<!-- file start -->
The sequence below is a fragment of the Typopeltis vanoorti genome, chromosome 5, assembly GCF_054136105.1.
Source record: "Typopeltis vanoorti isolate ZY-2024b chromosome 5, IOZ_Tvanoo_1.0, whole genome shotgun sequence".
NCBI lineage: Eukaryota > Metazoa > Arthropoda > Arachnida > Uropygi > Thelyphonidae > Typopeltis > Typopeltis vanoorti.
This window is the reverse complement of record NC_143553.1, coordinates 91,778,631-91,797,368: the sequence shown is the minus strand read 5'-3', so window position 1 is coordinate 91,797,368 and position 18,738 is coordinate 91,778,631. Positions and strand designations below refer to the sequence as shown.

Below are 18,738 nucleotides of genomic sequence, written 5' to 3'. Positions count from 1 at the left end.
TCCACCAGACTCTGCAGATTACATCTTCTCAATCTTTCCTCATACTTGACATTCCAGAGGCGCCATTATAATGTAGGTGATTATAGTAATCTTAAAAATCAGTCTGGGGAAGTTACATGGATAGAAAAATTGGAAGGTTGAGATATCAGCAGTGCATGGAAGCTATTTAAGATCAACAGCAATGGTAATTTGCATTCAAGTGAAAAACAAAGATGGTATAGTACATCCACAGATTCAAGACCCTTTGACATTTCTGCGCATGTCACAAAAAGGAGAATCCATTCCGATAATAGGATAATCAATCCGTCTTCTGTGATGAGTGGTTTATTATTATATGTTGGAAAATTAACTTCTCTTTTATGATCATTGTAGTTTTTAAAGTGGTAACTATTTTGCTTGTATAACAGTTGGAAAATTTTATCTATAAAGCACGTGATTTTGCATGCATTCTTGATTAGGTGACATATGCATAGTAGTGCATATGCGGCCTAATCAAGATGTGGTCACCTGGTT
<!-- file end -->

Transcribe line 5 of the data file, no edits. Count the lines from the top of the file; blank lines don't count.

Below are 18,738 nucleotides of genomic sequence, written 5' to 3'. Positions count from 1 at the left end.